The theme of a literal journey persists in each of our fiction selections, from Russian author Vsevolod Benigsen (translated into English by Reed Johnson), short-story writer Manuel Gonzales, and novelist N. M. Kelby.

In terms of VQR as an organization, we have launched a search for a new editor. We expect that the selected candidate will have strong ideas for how we can improve our efforts, enrich the reading experience, and sharpen our focus. As we eagerly await this transition, we ask our readers to share what you love, like, loathe, or just linger over in our pages. It is your magazine, too.

Regardless of who is selected as VQR Editor, we can make a few important commitments: Literature is here to stay. You will continue to find fiction and poetry and memoir in our pages. We are committed to long-form nonfiction, whether investigative journalism or the personal essay. We stand by our engagement in recent years with photojournalism. But in other ways, we are in the midst of crucial conversations about how to ensure our continued leadership in the community of ideas. What is the best form for VQR in the twenty-first century? Are we a literary quarterly, a cultural magazine, or both? Do we value words first and foremost, or see photography and multimedia as their equals? In dialogue with our readers, we need to tackle these questions.

Our website now attracts more than 300,000 unique annual viewers from more than 206 countries and territories. To put these figures in perspective: VQR has more online readers in India than the print magazine has ever had in subscribers, worldwide, at any point in our eighty-nine-year history. By late spring, we will have a new, content-rich website that is more interactive and mobile-friendly with exclusive online-only content. Also, we have launched a digital edition of our magazine in the universal PDF format for use on Kindle, iPad, NOOK, and other tablets. We will continue refining our approach and will offer editions native to major platforms. Our commitment to multimedia content and digital subscriptions is not about print versus digital, eyeballs versus paywalls. We love bound pages, love the interplay of ink and images, but we are media agnostic. It’s not a choice of either/or, but of both/and. We have been and remain storytellers. We will deliver our stories in the formats that best match our audience members’ reading preferences.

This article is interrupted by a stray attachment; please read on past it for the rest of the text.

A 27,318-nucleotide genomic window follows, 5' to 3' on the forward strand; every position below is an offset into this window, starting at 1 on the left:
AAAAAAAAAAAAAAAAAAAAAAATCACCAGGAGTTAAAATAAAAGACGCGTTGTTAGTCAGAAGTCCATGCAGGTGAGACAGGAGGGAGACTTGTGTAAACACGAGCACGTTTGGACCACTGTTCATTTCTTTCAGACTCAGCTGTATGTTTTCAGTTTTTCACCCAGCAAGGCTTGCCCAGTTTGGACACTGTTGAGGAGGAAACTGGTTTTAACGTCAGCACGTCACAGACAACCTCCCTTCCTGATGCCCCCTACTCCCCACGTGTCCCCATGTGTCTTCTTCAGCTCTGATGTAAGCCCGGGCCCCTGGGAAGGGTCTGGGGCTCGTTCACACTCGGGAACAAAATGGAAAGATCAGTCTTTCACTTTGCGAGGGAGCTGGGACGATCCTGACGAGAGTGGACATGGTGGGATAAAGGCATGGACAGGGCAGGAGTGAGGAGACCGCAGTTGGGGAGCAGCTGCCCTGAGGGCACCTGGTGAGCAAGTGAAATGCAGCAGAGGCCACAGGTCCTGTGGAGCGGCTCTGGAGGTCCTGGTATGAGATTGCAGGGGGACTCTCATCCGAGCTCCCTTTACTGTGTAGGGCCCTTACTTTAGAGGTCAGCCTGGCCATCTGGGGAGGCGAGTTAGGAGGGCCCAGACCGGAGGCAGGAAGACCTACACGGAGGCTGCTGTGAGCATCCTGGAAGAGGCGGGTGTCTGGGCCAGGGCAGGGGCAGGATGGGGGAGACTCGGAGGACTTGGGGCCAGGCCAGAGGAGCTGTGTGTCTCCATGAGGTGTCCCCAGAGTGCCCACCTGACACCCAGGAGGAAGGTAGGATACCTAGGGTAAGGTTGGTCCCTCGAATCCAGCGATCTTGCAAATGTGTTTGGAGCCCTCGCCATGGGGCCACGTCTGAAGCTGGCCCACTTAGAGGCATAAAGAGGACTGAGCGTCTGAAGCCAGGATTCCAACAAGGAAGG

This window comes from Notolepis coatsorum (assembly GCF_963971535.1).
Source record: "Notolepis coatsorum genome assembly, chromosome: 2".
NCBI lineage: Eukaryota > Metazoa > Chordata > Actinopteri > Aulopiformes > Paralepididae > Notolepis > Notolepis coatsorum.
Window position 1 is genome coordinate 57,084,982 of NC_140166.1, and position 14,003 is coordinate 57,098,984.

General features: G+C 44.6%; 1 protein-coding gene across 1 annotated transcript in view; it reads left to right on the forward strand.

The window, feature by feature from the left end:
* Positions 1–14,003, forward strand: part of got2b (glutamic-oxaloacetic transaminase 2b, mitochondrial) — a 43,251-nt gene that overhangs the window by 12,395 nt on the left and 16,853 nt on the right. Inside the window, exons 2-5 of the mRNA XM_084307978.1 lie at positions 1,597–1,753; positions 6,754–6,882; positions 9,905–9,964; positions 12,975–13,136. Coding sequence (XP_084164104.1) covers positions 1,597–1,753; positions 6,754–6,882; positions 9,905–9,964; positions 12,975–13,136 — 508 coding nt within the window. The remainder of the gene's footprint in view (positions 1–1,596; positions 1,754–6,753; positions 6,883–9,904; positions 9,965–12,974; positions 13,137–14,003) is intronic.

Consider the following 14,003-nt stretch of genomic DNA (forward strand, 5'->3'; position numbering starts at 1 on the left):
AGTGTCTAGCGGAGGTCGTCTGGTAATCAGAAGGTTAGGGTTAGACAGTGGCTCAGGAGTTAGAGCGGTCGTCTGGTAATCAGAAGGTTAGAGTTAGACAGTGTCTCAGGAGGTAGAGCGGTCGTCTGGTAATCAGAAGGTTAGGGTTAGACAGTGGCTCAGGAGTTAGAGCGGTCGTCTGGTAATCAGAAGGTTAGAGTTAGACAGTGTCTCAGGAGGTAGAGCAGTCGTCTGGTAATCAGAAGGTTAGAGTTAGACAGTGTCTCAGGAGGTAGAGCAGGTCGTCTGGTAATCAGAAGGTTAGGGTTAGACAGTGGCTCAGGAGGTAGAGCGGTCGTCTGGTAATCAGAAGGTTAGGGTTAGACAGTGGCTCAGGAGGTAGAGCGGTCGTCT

Where our readers are, we will be, too.